Monday, July 31, 2017

Thimbleweed and its Neighbors

"Dwell on the beauty of life. Watch the stars, and see yourself running with them."
- Marcus Aurelius, Meditations

"The power of finding beauty in the humblest things makes home happy and life lovely."
-Louisa May Alcott

It isn't rare for me to encounter an unfamiliar wildflower.   But after a decade of native plant study, it is a pleasant surprise when I find a showy specimen that is new to me.

Such has been the case this summer with the Thimbleweed or Tall anemone (Anemone virginiana).  I found some just outside my back door and all over this mountain. How I might have missed it in the past is beyond me (assuming it has grown here in prior years), since the plant is a couple of feet tall.

When I began searching for specimens to photograph, a tiny grasshopper obliged.

Anemone virginiana is a distinctive mid-to-late summer flower with a  whitish-green bloom (what appear to be petals are actually sepals) and an oblong spiny fruit that remains after the petal-like sepals drop.

As with other members of the buttercup family, it produces the allelopathic substance, protoanemonin.  I've seen this described as a mild toxin that can cause skin or gastrointestinal irritation, and also as something that inhibits seed germination and seedling growth in many species of plants that might compete with it.  In any event, the plant's chemical defense mechanisms don't seem to discourage an occasional grasshopper.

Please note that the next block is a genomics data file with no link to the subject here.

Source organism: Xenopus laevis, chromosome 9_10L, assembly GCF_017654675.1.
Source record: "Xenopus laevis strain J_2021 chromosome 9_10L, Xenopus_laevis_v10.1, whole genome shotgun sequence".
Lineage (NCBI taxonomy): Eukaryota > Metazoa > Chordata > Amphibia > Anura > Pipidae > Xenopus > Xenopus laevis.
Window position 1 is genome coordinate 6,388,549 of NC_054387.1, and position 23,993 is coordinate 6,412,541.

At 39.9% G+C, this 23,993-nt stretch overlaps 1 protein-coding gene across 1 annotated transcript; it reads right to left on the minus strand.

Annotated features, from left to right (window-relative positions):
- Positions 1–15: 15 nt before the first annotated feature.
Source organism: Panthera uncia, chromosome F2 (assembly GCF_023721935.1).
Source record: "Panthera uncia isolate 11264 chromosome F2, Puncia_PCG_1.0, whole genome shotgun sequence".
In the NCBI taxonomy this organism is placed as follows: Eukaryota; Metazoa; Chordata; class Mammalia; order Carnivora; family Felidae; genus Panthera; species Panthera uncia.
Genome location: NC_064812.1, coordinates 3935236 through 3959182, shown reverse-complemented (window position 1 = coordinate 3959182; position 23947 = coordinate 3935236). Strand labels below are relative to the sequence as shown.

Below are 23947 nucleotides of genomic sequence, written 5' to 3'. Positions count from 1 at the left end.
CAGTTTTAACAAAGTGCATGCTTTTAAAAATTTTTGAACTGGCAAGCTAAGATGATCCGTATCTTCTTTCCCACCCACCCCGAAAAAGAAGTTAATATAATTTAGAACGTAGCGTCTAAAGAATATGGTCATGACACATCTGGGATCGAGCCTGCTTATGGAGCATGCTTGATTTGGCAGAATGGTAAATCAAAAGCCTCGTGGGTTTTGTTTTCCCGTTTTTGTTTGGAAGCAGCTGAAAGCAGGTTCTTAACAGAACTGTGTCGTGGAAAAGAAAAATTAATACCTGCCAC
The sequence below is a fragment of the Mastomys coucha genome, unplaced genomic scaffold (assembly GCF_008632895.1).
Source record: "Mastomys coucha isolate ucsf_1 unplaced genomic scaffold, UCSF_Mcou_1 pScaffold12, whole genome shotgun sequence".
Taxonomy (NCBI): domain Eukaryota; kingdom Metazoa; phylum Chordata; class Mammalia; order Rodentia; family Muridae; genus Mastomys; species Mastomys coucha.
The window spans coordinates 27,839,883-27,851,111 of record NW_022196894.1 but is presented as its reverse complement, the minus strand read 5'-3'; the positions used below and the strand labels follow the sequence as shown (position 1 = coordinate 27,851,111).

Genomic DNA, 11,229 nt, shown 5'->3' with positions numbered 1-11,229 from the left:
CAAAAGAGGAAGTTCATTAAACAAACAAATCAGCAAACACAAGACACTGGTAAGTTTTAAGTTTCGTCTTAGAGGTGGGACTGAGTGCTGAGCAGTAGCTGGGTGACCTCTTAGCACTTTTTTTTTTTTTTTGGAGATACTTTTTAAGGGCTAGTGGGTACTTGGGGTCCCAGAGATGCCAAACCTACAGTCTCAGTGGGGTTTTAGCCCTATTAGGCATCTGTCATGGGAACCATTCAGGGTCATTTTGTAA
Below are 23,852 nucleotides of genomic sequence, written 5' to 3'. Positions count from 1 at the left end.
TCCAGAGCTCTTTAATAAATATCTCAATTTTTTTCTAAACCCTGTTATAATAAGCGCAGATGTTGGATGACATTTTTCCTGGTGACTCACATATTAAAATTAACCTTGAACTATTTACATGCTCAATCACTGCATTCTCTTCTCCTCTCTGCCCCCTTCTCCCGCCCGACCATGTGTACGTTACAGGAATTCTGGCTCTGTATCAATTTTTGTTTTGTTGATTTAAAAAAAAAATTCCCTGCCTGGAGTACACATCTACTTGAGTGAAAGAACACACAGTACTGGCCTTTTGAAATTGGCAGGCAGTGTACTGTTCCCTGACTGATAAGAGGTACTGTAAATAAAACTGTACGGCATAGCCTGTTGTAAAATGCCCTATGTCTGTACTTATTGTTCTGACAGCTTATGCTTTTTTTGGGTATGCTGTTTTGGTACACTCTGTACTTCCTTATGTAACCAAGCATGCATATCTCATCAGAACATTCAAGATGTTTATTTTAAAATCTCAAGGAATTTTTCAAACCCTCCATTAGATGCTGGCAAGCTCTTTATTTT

A world of great beauty is so close at hand but so easily overlooked.

Just a few feet away from the Tall anemone, I've had a stand of Purple coneflower (Echinacea purpurea) that never fails to amaze.

As Georgia O'Keefe said:

"When you take a flower in your hand and really look at it, it's your world for the moment. I want to give that world to someone else.  Most people in the city rush around so, they have no time to look at a flower.  I want them to see it whether they want to or not."

On the other hand, Ms. O'Keefe is also reported to have said:

"I hate flowers - I paint them because they're cheaper than models and they don't move!"


Friday, July 7, 2017

Progressivism and Religion

Excerpts from -

Why Progressivism and Religion Don’t Go Together -  Leftists want government to do the work of God — transform human beings into perfect creatures.

by ALEXANDRA DESANCTIS for National Review, July 7, 2017

Anyone watching the Democratic leaders in the months since Donald Trump was elected president will likely agree: The party is in nearly complete disarray. There is less consensus, however, about exactly why Democrats are having such a difficult time defining themselves in the post-Trump electoral landscape....

Some have suggested that the party’s top leadership is the main issue, and Democratic politicians in the House have begun openly grumbling against minority leader Nancy Pelosi. Others on the Left believe that Democratic candidates have been losing because they’ve stayed too close to the center, rather than endorsing the increasingly progressive policies some voters desire. Still others have posited that the underlying issue is the party’s dismissive attitude toward religious values and even organized religion itself.

While the problems afflicting the party must stem from some combination of these factors, Democrats’ scorn for religion should be their biggest concern. That scorn is compounded by the party’s sudden and dramatic swerve to the Left on key social issues — abortion, contraception, religious liberty, and marriage, to name a few — in a quest for votes from far-Left, progressive Americans.